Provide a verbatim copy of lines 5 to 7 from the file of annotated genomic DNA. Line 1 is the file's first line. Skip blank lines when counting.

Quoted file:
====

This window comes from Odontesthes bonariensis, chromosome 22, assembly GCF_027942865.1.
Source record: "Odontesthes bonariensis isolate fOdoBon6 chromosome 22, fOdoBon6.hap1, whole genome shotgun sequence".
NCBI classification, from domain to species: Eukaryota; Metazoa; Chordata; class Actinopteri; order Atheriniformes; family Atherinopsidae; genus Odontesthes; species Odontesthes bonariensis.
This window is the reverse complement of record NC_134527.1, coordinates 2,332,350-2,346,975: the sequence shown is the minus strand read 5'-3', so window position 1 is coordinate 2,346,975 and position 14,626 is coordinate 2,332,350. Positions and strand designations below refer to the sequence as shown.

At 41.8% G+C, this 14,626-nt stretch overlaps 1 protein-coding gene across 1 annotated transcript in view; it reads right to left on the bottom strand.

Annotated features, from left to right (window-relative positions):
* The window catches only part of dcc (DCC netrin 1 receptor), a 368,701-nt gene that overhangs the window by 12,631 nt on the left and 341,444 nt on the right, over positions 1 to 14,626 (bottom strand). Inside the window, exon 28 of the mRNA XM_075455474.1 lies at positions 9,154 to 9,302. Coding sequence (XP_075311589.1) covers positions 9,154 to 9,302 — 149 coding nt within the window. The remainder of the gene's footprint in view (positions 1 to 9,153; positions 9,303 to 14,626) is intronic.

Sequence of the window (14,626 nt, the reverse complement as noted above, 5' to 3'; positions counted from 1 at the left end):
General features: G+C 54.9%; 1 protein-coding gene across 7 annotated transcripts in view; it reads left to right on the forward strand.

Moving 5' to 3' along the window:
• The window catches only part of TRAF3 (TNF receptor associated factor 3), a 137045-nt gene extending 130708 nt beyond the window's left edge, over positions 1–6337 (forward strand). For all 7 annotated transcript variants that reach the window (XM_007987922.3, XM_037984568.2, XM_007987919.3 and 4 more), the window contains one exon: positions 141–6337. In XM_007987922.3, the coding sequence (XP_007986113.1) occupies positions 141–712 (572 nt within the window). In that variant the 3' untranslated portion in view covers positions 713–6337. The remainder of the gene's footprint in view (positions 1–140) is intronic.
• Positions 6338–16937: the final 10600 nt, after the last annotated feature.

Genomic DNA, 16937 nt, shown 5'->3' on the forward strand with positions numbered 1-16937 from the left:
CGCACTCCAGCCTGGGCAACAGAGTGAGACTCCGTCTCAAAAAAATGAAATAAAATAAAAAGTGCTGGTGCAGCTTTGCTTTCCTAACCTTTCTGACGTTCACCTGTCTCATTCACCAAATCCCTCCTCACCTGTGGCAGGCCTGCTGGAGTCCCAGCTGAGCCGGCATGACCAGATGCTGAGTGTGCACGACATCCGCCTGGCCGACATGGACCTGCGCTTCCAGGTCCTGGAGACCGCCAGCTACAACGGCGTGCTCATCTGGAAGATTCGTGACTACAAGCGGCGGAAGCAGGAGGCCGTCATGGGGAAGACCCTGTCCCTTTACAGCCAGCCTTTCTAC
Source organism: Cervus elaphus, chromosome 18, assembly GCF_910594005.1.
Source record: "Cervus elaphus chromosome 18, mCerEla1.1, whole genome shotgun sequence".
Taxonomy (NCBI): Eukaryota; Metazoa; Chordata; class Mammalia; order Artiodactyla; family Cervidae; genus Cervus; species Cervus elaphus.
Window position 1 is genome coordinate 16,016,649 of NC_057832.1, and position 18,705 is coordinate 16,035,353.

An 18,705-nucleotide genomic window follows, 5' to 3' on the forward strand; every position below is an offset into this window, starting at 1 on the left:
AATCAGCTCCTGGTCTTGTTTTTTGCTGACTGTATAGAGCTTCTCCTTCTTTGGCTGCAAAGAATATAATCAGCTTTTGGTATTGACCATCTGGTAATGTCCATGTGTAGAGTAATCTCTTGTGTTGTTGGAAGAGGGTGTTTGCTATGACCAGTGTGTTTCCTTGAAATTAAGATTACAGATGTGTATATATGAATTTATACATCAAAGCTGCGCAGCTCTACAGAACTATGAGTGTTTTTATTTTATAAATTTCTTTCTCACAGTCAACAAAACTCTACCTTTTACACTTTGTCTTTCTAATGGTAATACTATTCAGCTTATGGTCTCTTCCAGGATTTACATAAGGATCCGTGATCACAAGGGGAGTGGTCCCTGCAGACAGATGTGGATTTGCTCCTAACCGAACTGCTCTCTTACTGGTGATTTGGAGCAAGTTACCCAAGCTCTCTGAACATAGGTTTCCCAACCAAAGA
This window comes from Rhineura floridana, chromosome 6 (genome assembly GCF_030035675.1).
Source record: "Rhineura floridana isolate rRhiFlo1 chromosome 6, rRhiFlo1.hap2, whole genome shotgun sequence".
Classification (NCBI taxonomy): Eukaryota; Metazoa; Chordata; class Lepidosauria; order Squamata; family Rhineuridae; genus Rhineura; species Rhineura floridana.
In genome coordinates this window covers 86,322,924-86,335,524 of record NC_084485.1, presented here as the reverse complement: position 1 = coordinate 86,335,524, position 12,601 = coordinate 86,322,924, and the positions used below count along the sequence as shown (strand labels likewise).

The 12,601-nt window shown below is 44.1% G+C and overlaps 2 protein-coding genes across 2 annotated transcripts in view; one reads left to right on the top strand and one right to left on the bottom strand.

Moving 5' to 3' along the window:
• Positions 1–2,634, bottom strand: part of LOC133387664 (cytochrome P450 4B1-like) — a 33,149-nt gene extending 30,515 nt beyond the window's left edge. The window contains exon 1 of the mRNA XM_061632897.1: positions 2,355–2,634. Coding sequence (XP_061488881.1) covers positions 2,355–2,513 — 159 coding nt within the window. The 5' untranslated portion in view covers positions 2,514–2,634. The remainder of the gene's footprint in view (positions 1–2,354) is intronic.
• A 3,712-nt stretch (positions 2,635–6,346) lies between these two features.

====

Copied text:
At 41.8% G+C, this 14,626-nt stretch overlaps 1 protein-coding gene across 1 annotated transcript in view; it reads right to left on the bottom strand.

Annotated features, from left to right (window-relative positions):
* The window catches only part of dcc (DCC netrin 1 receptor), a 368,701-nt gene that overhangs the window by 12,631 nt on the left and 341,444 nt on the right, over positions 1 to 14,626 (bottom strand). Inside the window, exon 28 of the mRNA XM_075455474.1 lies at positions 9,154 to 9,302. Coding sequence (XP_075311589.1) covers positions 9,154 to 9,302 — 149 coding nt within the window. The remainder of the gene's footprint in view (positions 1 to 9,153; positions 9,303 to 14,626) is intronic.